In an affidavit, David S. Gabriel, an F.B.I. special agent, said the bureau was made aware of the activities of Mr. Hopkins after receiving reports in October 2017 of “alleged militia extremist activity” in northwestern New Mexico.

Mr. Gabriel said that the following month, two F.B.I. agents went to a trailer park in Flora Vista, N.M., where Mr. Hopkins was living at the time. With Mr. Hopkins’s consent, the agents entered the home and saw about 10 firearms in plain view, in what Mr. Hopkins referred to as his office.

Mr. Hopkins, who has also used the name Johnny Horton Jr., told the agents that the guns belonged to Fay Sanders Murphy, whom he described to agents as his common-law wife, according to the affidavit. The agents collected at least nine firearms from the home as evidence, including a 12-gauge shotgun and various handguns.

The court affidavit gave few details about the report the F.B.I. received stating that the United Constitutional Patriots “were training to assassinate George Soros, Hillary Clinton, and Barack Obama because of these individuals’ support of Antifa.” The term Antifa refers to left-wing activists who have clashed with right-wing groups in cities across the country.

Mr. Hopkins’s lawyer, Kelly O’Connell, disputed the reports about assassination plans. “My client told me that is not true,” Mr. O’Connell said.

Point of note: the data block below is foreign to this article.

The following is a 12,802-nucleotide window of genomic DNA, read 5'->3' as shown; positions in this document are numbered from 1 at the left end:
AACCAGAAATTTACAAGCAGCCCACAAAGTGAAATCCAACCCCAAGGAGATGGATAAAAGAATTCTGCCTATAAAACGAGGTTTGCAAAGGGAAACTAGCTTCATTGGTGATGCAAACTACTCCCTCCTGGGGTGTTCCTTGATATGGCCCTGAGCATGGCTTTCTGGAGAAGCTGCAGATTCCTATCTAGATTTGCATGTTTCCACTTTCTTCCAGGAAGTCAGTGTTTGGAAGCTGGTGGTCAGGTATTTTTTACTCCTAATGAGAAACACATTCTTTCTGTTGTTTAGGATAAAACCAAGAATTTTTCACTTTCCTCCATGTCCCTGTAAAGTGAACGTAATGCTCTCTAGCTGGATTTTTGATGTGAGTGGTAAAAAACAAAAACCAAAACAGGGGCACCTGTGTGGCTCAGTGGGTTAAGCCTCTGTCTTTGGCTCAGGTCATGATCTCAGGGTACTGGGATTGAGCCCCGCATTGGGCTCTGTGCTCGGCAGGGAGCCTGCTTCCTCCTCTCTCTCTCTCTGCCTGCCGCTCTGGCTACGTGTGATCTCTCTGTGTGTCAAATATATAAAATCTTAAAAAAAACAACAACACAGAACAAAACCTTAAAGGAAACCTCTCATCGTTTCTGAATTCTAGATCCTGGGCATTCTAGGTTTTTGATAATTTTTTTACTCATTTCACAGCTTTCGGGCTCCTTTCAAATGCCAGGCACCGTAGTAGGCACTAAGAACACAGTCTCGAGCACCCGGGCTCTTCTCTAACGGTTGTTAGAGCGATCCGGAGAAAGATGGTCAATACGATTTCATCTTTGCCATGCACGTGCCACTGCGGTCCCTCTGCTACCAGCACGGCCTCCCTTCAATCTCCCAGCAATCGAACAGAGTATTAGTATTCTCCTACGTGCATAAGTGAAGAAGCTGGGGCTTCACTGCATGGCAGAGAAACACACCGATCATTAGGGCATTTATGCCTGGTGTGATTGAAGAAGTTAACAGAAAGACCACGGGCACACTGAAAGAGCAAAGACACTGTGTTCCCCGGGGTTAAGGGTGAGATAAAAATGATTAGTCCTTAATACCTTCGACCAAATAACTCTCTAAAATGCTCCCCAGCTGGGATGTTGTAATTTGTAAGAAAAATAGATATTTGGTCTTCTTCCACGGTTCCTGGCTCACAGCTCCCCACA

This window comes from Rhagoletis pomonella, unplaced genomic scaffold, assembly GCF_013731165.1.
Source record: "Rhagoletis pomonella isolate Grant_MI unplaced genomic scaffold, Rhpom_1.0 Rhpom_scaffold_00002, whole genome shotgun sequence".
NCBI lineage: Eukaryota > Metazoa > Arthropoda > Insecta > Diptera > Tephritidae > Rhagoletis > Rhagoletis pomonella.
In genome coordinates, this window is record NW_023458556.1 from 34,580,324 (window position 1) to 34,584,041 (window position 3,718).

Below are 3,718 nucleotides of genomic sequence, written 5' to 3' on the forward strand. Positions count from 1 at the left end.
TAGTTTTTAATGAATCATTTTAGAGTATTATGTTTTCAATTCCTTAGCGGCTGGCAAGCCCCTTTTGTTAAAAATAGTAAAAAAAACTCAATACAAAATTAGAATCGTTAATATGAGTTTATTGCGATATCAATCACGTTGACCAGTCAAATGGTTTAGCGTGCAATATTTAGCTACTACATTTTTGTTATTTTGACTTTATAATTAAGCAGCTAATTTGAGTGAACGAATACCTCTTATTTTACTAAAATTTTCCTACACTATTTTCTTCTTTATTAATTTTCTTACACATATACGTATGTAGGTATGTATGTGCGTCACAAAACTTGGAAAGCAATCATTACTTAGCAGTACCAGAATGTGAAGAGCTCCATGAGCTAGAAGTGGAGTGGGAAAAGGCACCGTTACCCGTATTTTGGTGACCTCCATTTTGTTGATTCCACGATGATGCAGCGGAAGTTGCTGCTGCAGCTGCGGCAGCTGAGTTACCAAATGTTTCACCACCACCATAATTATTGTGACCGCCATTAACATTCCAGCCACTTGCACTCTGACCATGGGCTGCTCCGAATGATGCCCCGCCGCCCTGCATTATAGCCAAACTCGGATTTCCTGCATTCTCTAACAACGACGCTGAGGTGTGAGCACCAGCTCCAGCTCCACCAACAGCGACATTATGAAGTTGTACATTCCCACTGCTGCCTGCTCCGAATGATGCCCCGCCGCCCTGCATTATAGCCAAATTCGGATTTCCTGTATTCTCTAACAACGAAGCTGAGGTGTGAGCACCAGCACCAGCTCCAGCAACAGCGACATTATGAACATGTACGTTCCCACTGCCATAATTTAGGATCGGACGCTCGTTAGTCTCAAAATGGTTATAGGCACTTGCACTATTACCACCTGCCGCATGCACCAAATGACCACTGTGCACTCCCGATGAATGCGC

He also questioned the timing of the arrest. “My question is, why now?” Mr. O’Connell said, noting that the weapons were found in his home in 2017. He suggested that pressure from prominent Democrats in New Mexico may have prompted the F.B.I. to take action.

Mr. Hopkins has faced weapons-related charges before, according to court documents. He was convicted of two felonies in Oregon in 2006: criminal impersonation of a peace officer and felony possession of a firearm. And he pleaded guilty in 1996 in Michigan to possession of a loaded firearm, and was sentenced to 16 months to two years in prison.

Mr. O’Connell said Mr. Hopkins planned to plead not guilty to the latest charge.

After the 2017 search of Mr. Hopkins’s residence in New Mexico, F.B.I. agents contacted the Bureau of Alcohol, Tobacco, Firearms and Explosives and determined that none of the firearms collected from the home was manufactured in New Mexico, opening the door to possible additional charges of transporting the weapons in interstate commerce, a federal offense.